Nobody knew for sure how DNA replication really worked until two scientists named Matthew Meselson and Franklin Stahl devised an ingenious experiment in 1958. They realized that they could test all three models at once by keeping track of what happens to one parental DNA strand as it generates a series of copies.
DNA Helicase and Its Function in Replication
DNA helicase is an enzyme that unwinds the DNA double helix by breaking the hydrogen bonds between the complementary bases. It’s easy to remember the name because it has part of the word helix in it. You can imagine it sort of as a wedge that forces apart the two strands, just like the slider on a zipper wedges apart the two long rows of teeth. DNA helicase is responsible for taking apart our DNA double helix.

Just like a zipper makes a Y-shape with the two strands of teeth, the action of DNA helicase results in a Y-shaped fork in the molecule, which we call a replication fork. The enzyme attaches to the DNA at the origin of replication, which is the place where the process of DNA replication begins. As helicase moves down the length of the strand, the replication fork moves along in its wake. You can imagine that by the time it gets to the end of the strand, all the parent DNA had been split in two.
Review of DNA Polymerase
So far in our discussions about DNA replication, we’ve talked about a handful of enzymes that help us by changing and moving parts of the DNA molecules. One of the most important enzymes here is DNA polymerase. This enzyme is the one that carries the individual nucleotides to the site of replication. DNA polymerase builds the daughter strand by matching new nucleotides to their complementary bases on the parent strand.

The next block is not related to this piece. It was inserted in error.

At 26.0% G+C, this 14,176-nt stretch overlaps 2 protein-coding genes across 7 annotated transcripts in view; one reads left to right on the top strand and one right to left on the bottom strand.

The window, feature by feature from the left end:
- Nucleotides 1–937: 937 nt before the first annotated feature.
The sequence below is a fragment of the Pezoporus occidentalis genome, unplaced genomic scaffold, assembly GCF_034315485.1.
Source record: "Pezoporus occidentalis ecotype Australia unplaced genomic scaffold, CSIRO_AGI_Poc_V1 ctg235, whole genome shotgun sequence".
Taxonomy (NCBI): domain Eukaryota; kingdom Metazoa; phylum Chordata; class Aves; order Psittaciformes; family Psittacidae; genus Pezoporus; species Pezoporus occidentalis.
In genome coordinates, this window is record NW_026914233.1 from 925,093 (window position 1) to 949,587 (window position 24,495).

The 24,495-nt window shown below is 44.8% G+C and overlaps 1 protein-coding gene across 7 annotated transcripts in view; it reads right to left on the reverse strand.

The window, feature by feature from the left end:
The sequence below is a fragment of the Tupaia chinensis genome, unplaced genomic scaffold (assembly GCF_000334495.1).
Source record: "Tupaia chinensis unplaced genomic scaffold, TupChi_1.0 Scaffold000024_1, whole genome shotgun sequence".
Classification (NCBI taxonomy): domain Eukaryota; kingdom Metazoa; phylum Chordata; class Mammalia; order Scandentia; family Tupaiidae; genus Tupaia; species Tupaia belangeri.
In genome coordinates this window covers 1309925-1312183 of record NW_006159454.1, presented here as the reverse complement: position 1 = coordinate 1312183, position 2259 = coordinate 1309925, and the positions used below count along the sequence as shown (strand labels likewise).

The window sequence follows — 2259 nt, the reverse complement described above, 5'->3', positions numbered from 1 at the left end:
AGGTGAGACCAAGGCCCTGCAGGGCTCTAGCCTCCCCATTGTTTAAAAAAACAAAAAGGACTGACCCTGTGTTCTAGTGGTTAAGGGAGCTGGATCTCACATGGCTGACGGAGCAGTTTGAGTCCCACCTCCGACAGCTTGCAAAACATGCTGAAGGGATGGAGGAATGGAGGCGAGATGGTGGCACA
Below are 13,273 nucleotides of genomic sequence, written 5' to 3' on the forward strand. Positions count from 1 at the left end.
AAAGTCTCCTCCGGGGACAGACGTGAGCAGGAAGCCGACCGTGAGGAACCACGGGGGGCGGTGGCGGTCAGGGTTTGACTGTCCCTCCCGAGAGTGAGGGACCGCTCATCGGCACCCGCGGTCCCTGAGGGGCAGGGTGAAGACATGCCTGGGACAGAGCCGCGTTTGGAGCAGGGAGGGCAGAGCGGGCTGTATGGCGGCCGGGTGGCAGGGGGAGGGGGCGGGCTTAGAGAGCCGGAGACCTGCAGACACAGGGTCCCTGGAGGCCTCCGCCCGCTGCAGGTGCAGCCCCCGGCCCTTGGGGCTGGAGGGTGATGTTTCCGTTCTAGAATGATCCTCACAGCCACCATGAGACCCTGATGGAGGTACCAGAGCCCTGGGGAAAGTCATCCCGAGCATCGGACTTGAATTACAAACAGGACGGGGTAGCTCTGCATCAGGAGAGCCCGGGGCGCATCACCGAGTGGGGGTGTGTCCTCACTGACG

DNA polymerase is the enzyme that builds the daughter strand one nucleotide at a time
DNA Polymerase Review
When scientists first began studying how DNA polymerase works, they assumed that it always added nucleotides in a continuous fashion. That is, they thought the enzyme always followed right behind the replication fork, laying down nucleotides as soon as the parent strands were exposed. But in the 1960s, a molecular biologist named Reiji Okazaki challenged that view. He and his colleagues had begun to think that the action of DNA polymerase was not always continuous. Their ideas stemmed from a combination of discoveries they’d made in the lab and a thorough knowledge of the structure of DNA.

Okazaki and the Antiparallel Problems
Okazaki understood the DNA molecule, and he knew that DNA backbones run in opposite directions. Remember that the strands in a DNA molecule are oriented antiparallel to one another. You can think of the two strands like arrows, with the arrowhead of one strand matching up with the tail of the other strand. Scientists name the ends of the DNA strands according to the carbons in the sugar ring. One end is called the 3′ end, and the other is called the 5′ end. So on any complete molecule of DNA, one strand will run from 3′ to 5′, and the other will run from 5′ to 3′.